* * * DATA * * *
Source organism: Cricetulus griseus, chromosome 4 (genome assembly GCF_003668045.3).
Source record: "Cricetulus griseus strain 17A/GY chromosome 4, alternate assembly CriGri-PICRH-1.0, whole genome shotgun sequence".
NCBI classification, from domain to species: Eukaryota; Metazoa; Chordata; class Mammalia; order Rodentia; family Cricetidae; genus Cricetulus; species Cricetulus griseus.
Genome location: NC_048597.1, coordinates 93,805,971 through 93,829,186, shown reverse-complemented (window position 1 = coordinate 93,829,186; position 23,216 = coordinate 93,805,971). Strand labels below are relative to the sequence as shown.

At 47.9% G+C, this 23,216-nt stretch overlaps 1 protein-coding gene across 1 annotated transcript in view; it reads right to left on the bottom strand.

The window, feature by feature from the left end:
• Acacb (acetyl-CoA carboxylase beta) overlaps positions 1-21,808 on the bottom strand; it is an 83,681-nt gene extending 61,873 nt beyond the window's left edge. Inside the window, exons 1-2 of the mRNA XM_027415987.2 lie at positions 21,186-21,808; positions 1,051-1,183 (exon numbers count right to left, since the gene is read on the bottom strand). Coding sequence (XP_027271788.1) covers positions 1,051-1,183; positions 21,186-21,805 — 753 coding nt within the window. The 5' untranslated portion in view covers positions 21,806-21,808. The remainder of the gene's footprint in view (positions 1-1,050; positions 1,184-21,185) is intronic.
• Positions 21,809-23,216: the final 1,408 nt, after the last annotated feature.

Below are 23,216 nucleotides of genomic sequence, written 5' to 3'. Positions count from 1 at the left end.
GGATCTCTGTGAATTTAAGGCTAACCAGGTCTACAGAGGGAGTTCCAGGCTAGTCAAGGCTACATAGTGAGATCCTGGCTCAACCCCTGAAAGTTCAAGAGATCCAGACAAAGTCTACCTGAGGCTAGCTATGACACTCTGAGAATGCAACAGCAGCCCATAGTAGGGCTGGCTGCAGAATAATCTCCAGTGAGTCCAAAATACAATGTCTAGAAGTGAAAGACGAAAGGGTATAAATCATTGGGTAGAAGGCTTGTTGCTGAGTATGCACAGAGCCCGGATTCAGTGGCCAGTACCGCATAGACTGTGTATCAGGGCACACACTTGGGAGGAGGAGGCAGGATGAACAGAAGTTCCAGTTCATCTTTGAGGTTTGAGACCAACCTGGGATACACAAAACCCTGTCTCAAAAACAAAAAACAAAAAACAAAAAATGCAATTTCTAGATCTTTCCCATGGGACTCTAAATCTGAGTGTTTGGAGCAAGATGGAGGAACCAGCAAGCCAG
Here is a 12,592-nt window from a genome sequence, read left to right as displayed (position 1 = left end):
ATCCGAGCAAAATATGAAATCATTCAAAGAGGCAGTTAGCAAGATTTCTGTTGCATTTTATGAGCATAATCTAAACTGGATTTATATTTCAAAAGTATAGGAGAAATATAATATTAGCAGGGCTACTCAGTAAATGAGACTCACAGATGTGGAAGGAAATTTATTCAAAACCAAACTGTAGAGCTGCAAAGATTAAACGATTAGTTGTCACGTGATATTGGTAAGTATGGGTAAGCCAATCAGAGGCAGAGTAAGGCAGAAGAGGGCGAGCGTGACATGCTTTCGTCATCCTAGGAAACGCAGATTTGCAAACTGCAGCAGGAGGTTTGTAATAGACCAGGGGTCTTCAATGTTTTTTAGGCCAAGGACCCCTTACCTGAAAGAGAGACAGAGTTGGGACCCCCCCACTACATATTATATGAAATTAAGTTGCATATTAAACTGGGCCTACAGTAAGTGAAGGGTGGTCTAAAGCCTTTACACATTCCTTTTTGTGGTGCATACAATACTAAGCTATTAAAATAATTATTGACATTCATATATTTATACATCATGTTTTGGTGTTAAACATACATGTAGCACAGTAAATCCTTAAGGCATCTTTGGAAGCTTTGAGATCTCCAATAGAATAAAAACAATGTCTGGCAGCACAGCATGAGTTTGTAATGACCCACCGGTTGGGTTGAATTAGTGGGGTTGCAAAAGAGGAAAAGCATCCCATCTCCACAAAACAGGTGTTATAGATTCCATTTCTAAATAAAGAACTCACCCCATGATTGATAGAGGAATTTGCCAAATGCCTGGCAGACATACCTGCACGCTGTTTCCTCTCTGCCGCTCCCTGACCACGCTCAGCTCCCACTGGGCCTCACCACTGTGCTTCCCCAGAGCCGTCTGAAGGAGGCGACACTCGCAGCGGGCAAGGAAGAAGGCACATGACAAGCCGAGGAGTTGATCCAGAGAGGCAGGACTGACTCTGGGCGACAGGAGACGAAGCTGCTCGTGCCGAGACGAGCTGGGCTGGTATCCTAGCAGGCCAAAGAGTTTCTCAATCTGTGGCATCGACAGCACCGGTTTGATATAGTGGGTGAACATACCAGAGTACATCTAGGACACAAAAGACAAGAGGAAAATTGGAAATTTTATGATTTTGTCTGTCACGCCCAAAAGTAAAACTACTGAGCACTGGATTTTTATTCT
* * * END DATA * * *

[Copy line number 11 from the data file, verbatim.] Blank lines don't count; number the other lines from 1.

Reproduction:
Here is a 12,592-nt window from a genome sequence, read left to right as displayed (position 1 = left end):